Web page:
Engineers at the University of Leeds, in England, have developed a small robotic pill that can be guided through the colon as it takes micro-ultrasound images. The device is called Sonopill, and could one day replace painful and invasive endoscopic bowel examinations. The teams research was recently published in the journal Science Robotics.
“Previous studies showed that micro-ultrasound was able to capture high-resolution images and visualise small lesions in the superficial layers of the gut, providing valuable information about the early signs of disease," says senior author Professor Pietro Valdastri, Chair in Robotics and Autonomous Systems at the University of Leeds. "With this study, we show that intelligent magnetic manipulation is an effective technique to guide a micro-ultrasound capsule to perform targeted imaging deep inside the human body. The platform is able to localise the position of the Sonopill at any time and adjust the external driving magnet to perform a diagnostic scan while maintaining a high quality ultrasound signal. This discovery has the potential to enable painless diagnosis via a micro-ultrasound pill in the entire gastrointestinal tract.”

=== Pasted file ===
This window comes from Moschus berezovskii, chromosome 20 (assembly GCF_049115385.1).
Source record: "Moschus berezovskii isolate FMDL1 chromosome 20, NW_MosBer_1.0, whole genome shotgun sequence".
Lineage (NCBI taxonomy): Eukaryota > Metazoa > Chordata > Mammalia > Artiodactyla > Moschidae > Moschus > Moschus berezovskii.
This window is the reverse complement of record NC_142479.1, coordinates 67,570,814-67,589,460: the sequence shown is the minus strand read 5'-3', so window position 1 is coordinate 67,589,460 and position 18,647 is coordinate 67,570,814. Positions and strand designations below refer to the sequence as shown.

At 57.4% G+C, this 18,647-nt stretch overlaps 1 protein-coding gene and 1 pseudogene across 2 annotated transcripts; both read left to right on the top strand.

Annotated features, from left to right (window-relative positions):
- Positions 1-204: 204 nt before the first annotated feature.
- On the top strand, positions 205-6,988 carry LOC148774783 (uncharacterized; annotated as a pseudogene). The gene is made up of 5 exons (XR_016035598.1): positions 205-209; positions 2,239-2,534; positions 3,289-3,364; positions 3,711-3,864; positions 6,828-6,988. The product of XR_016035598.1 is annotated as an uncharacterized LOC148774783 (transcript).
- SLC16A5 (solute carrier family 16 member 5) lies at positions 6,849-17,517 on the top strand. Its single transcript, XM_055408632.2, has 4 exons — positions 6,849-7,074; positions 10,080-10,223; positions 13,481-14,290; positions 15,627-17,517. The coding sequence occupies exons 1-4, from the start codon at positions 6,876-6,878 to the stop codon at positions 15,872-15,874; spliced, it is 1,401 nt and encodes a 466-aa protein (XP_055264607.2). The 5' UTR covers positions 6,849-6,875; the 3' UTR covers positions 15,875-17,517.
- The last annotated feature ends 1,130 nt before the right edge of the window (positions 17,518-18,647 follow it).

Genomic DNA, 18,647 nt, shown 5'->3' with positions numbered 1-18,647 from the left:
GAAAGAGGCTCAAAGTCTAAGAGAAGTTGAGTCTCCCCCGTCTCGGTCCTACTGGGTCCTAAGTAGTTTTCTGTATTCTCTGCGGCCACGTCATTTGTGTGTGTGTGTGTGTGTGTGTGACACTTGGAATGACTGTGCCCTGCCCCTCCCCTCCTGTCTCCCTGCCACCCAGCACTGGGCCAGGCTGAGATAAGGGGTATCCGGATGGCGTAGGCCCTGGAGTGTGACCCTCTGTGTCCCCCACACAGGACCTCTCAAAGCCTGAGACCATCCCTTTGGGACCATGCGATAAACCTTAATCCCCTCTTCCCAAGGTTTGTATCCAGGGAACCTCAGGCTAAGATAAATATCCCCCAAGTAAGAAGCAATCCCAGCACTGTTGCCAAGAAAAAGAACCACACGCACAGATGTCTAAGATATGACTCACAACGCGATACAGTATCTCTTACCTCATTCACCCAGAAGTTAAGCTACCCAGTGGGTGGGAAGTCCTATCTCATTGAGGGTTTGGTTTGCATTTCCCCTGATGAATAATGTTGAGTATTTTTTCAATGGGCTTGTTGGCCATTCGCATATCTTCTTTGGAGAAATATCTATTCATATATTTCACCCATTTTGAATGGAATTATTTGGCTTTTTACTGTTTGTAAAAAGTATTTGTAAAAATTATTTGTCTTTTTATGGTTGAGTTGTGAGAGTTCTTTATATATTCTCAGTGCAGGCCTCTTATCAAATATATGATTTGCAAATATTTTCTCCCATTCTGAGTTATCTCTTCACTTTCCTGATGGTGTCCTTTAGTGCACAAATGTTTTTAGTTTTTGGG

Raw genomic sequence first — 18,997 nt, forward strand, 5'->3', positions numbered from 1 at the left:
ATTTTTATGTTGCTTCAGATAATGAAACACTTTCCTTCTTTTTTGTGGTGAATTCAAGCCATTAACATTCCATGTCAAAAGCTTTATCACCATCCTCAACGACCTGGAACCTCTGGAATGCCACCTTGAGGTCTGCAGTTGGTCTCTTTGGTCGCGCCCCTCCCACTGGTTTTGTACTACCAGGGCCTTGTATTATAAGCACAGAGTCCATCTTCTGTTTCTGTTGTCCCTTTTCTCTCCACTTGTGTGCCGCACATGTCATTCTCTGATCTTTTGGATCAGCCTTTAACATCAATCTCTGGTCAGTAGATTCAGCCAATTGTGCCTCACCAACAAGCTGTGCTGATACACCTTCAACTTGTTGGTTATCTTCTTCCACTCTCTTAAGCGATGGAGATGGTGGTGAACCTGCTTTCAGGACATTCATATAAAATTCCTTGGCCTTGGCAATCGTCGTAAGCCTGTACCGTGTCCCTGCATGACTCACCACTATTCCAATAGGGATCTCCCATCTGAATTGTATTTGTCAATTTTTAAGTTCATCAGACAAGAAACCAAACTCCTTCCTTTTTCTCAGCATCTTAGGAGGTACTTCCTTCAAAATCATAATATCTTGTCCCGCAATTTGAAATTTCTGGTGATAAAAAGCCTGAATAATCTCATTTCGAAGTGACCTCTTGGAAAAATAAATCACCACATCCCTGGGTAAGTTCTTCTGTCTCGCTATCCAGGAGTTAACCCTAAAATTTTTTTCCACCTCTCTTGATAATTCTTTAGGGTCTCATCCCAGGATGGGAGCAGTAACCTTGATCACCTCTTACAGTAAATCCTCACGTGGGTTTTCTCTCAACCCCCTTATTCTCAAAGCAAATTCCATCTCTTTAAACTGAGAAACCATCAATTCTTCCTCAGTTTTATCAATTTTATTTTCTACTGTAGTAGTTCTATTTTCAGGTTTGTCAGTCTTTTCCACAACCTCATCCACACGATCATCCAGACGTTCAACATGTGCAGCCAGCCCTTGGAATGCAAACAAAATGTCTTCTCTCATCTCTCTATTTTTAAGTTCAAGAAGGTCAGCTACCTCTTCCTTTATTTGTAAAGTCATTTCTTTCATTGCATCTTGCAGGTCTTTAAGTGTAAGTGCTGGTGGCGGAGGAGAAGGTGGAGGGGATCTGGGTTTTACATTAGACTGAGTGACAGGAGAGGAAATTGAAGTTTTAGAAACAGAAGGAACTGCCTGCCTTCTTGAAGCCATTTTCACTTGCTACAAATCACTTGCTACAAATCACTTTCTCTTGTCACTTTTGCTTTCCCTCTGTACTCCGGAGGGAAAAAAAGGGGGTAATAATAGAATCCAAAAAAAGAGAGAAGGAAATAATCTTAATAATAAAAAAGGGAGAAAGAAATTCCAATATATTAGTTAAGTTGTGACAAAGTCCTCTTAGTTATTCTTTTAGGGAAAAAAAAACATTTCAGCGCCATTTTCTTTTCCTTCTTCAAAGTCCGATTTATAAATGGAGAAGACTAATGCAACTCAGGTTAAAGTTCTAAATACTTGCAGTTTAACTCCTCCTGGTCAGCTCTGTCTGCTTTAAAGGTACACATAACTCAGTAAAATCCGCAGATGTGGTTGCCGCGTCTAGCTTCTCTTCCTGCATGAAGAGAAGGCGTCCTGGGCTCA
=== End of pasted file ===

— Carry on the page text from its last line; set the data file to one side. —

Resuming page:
From the University of Leeds article: "The consortium has developed a technique called intelligent magnetic manipulation. Based on the principle that magnets can attract and repel one another, a series of magnets on a robotic arm that passes over the patient interacts with a magnet inside the capsule, gently manoeuvring it through the colon.
The magnetic forces used are harmless and can pass through human tissue, doing away with the need for a physical connection between the robotic arm and the capsule.
An artificial intelligence system (AI) ensures the smooth capsule can position itself correctly against the gut wall to get the best quality micro-ultrasound images. The feasibility study also showed should the capsule get dislodged, the AI system can navigate it back to the required location."
Read more about miniature robot that checks your colon for cancer at the University of Leeds.